it. It is a trait that is not known to the higher animals. The cat plays with
the frightened mouse; but she has this excuse, that she does not know that the
mouse is suffering. The cat is moderate–unhumanly moderate: she only scares the
mouse, she does not hurt it; she doesn’t dig out its eyes, or tear off its
skin, or drive splinters under its nails–man-fashion; when she is done playing
with it she makes a sudden meal of it and puts it out of its trouble. Man is
the Cruel Animal. He alone is of that distinction.

The higher animals
engage in individual fights, but never in organized masses. Man is the only
animal that deals in that atrocity of atrocities, War. He is the only one that
gathers his brethren about him and goes forth in cold blood and with calm pulse
to exterminate his kind. He is the only animal that for sordid wages will march
out, as the Hessians did in our Revolution, and as the boyish Prince Napoleon
did in the Zulu war, and help to slaughter strangers of his own species who
have done him no harm and with whom he has no quarrel.

Man
is the only animal that robs his helpless fellow of his country–takes
possession of it and drives him out of it or destroys him. Man has done this in
all the ages. There is not an acre of ground on the globe that is in possession
of its rightful owner, or that has not been taken away from owner after owner,
cycle after cycle, by force and bloodshed.

Man is the only
Slave. And he is the only animal who enslaves. He has always been a slave in
one form or another, and has always held other slaves in bondage under him in
one way or another. In our day he is always some man’s slave for wages, and
does that man’s work; and this slave has other slaves under him for minor
wages, and they do his work. The higher animals are the only ones who
exclusively do their own work and provide their own living? Man is the only
Patriot. He sets himself apart in his own country, under his own flag, and
sneers at the other nations, and keeps multitudinous uniformed assassins on
hand at heavy expense to grab slices of other people’s countries, and keep them
from grabbing slices of his. And in the intervals between campaigns he washes
the blood off his hands and works for “the universal brotherhood of man”–with
his mouth.

Man
is the Religious Animal. He is the only Religious Animal. He is the only animal
that has the True Religion–several of them. He is the only animal that loves
his neighbor as himself, and cuts his throat if his theology isn’t straight. He
has made a graveyard of the globe in trying his honest best to smooth his
brother’s path to happiness and heaven. He was at it in the time of the
Caesars, he was at it in Mahomet’s time, he was at it in the time of the
Inquisition, he was at it in France a couple of centuries, he was at it in
England in Mary’s day, he has been at it ever since he first saw the light, he
is at it today in Crete–as per the telegrams quoted above–he will be at it
somewhere else tomorrow. The higher animals have no religion. And we are told
that they are going to be left out, in the Hereafter. I wonder why? It seems
questionable taste.

Man
is the Reasoning Animal. Such is the claim. I think it is open to dispute.
Indeed, my experiments have proven to me that he is the Unreasoning Animal.
Note his history, as sketched above. It seems plain to me that whatever he is
his is not a reasoning animal. His record is the fantastic record of a maniac.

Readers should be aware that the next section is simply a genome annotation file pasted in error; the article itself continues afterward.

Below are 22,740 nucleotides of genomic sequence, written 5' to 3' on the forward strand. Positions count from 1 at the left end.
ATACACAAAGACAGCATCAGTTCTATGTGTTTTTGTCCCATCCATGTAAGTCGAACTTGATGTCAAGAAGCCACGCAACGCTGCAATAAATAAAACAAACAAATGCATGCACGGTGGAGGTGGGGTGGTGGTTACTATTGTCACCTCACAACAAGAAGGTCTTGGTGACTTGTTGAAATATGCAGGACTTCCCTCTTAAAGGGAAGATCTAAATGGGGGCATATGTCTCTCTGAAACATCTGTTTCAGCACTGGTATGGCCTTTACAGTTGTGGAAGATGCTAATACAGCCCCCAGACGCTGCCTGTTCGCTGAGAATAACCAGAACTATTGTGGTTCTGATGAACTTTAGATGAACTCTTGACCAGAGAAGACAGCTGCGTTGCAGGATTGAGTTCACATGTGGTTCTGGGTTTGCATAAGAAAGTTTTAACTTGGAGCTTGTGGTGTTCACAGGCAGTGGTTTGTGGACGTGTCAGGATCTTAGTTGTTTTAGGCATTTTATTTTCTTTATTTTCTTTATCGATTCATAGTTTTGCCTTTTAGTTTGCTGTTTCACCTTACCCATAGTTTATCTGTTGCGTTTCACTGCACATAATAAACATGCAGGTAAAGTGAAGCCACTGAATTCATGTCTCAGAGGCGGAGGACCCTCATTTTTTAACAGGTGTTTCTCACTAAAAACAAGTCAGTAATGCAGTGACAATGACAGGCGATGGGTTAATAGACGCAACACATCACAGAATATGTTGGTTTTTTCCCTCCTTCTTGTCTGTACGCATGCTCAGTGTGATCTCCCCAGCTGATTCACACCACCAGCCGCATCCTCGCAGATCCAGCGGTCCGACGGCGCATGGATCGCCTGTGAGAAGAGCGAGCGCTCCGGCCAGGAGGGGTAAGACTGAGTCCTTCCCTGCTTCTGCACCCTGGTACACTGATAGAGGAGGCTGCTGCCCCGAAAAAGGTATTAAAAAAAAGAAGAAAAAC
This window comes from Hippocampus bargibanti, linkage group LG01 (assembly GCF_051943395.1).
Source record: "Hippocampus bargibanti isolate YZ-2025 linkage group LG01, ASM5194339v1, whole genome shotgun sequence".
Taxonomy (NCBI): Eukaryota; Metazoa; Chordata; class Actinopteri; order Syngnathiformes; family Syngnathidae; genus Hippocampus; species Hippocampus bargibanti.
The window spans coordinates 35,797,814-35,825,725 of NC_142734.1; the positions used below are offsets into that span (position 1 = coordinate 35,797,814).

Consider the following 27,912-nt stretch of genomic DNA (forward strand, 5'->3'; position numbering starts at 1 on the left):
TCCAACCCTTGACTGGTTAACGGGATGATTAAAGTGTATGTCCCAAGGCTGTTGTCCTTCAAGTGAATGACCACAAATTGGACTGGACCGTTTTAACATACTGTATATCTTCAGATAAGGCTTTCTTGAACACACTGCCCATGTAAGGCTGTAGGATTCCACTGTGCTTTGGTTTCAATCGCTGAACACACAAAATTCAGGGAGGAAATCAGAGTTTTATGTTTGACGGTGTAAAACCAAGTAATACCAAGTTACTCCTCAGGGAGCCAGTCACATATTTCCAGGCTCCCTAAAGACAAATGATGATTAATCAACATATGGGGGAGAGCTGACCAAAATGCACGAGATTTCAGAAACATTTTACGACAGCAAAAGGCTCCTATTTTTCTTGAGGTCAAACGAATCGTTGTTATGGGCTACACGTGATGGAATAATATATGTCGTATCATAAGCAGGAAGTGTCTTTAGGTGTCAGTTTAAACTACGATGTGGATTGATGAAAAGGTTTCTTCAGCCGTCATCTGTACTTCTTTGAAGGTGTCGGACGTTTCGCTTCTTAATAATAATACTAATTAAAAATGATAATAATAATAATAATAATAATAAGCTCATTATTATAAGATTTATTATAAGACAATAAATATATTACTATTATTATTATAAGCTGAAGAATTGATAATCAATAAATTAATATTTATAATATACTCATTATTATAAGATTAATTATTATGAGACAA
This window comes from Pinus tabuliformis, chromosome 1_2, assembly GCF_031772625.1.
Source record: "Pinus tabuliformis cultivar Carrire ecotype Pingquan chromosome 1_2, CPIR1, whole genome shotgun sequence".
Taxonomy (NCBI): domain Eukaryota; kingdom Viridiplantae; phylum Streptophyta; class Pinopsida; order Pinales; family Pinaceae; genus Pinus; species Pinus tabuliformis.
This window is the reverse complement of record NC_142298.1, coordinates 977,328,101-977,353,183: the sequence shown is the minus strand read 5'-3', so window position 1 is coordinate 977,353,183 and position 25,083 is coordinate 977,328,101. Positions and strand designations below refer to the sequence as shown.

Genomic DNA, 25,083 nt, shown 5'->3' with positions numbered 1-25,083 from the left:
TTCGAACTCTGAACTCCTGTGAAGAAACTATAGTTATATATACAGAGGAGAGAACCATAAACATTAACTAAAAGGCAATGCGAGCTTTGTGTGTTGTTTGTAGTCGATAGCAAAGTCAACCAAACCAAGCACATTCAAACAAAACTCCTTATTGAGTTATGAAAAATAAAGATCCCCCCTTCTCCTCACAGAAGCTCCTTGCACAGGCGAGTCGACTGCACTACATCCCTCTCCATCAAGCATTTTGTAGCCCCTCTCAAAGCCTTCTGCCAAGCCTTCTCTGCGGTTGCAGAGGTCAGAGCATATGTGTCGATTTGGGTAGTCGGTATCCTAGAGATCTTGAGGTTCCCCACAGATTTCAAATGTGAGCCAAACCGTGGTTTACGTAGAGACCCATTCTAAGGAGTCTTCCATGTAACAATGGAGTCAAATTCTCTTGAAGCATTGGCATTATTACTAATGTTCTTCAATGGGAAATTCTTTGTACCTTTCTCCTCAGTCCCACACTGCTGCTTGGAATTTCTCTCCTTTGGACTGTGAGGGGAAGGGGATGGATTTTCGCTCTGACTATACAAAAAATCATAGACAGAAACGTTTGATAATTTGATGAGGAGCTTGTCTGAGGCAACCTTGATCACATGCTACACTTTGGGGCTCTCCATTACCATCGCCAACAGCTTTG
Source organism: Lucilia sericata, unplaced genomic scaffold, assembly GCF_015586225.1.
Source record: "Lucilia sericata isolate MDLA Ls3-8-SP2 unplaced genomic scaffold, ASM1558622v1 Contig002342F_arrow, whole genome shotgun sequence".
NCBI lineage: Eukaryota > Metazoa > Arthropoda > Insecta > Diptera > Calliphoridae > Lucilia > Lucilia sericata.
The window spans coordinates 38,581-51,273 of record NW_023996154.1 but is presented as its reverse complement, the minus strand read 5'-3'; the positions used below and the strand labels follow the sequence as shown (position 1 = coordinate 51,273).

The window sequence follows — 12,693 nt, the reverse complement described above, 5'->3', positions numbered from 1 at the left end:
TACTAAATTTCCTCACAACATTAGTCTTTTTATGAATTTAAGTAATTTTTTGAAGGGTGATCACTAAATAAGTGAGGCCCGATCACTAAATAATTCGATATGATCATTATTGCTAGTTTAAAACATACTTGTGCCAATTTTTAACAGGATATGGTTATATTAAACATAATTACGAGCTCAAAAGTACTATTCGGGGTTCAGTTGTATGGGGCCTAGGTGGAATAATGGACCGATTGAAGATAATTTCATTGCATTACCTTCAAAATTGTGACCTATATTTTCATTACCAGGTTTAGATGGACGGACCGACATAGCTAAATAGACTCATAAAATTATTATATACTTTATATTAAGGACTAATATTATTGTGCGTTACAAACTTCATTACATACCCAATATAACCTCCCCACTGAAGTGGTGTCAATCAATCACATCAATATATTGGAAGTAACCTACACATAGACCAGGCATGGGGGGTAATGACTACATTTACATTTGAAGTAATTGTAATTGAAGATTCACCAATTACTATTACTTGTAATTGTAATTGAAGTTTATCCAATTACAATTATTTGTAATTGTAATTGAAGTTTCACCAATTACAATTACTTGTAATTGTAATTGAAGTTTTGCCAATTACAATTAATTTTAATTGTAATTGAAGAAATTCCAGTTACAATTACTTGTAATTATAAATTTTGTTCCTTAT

I consider that the strongest count against his intelligence is the fact that
with that record back of him he blandly sets himself up as the head animal of
the lot: whereas by his own standards he is the bottom one.

In truth, man is
incurably foolish. Simple things which the other animals easily learn, he is
incapable of learning. Among my experiments was this. In an hour I taught a cat
and a dog to be friends. I put them in a cage. In another hour I taught them to
be friends with a rabbit. In the course of two days I was able to add a fox, a
goose, a squirrel and some doves. Finally a monkey. They lived together in
peace; even affectionately.

Next, in another
cage I confined an Irish Catholic from Tipperary, and as soon as he seemed tame
I added a Scotch Presbytarian from Aberdeen. Next a Turk from Constantinople; a
Greek Christian from Crete; an Armenian; a Methodist from the wilds of Arkansas;
a Buddhist from China; a Brahman from Benares. Finally, a Salvation Army
Colonel from Wapping. Then I stayed away two whole days. When I came back to
note results, the cage of Higher Animals was all right, but in the other there
was but a chaos of gory odds and ends of turbans and fezzes and plaids and
bones and flesh–not a specimen left alive. These Reasoning Animals had
disagreed on a theological detail and carried the matter to a Higher Court.

One is obliged to concede that in true loftiness of character, Man cannot claim to approach even the meanest of the Higher Animals.

It is plain that he is constitutionally incapable of approaching that altitude; that he is constitutionally afflicted with a Defect which must make such approach forever impossible, for it is manifest that this defect is permanent in him, indestructible, ineradicable.?I find this Defect to be the Moral Sense. He is the only animal that has it. It is the secret of his degredation. It is the quality which enables him to do wrong. It has no other office. It is incapable of performing any other function. It could never have been intended to perform any other. Without it, man could do no wrong. He would rise at once to the level of the Higher Animals

Since
the Moral Sense has but one office, the one capacity–to enable man to do
wrong–it is plainly without value to him. It is as valueless to him as is
disease. In fact, it manifestly is a disease. Rabies is bad, but it is not so
bad as this disease. Rabies enables a man to do a bad, but it is not so bad as
this disease. Rabies enables a man to do a thing which he could not do when in
a healthy state: kill his neighbor with a poisonous bite. No one is the better
man for having rabies. The Moral Sense enables a man to do wrong. It enables
him to do wrong in a thousand ways. Rabies is an innocent disease, compared to
the Moral Sense. No one, then, can be the better man for having the Moral
Sense. What, now, do we find the Primal Curse to have been? Plainly what it was
in the beginning: the infliction upon man of the Moral Sense; the ability to
distinguish good from evil; and with it, necessarily, the ability to do evil;
for there can be no evil act without the presence of consciousness of it in the